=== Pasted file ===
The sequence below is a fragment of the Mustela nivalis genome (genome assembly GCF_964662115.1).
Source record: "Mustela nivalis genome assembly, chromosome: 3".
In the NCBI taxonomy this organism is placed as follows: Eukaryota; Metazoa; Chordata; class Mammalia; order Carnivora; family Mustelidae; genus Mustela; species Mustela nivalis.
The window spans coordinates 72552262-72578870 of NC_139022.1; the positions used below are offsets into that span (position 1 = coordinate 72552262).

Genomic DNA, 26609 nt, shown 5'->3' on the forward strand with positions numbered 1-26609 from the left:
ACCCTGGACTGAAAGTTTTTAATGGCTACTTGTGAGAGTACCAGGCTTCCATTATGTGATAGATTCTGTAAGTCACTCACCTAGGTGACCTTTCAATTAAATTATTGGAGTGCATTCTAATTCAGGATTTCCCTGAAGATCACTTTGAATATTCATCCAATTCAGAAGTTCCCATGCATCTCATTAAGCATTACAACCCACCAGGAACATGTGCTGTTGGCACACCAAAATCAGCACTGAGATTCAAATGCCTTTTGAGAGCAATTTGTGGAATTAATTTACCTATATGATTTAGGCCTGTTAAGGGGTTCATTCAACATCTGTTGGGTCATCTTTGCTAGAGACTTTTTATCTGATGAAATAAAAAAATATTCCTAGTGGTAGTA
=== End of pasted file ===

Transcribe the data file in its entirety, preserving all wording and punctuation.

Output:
The sequence below is a fragment of the Mustela nivalis genome (genome assembly GCF_964662115.1).
Source record: "Mustela nivalis genome assembly, chromosome: 3".
In the NCBI taxonomy this organism is placed as follows: Eukaryota; Metazoa; Chordata; class Mammalia; order Carnivora; family Mustelidae; genus Mustela; species Mustela nivalis.
The window spans coordinates 72552262-72578870 of NC_139022.1; the positions used below are offsets into that span (position 1 = coordinate 72552262).

Genomic DNA, 26609 nt, shown 5'->3' on the forward strand with positions numbered 1-26609 from the left:
ACCCTGGACTGAAAGTTTTTAATGGCTACTTGTGAGAGTACCAGGCTTCCATTATGTGATAGATTCTGTAAGTCACTCACCTAGGTGACCTTTCAATTAAATTATTGGAGTGCATTCTAATTCAGGATTTCCCTGAAGATCACTTTGAATATTCATCCAATTCAGAAGTTCCCATGCATCTCATTAAGCATTACAACCCACCAGGAACATGTGCTGTTGGCACACCAAAATCAGCACTGAGATTCAAATGCCTTTTGAGAGCAATTTGTGGAATTAATTTACCTATATGATTTAGGCCTGTTAAGGGGTTCATTCAACATCTGTTGGGTCATCTTTGCTAGAGACTTTTTATCTGATGAAATAAAAAAATATTCCTAGTGGTAGTA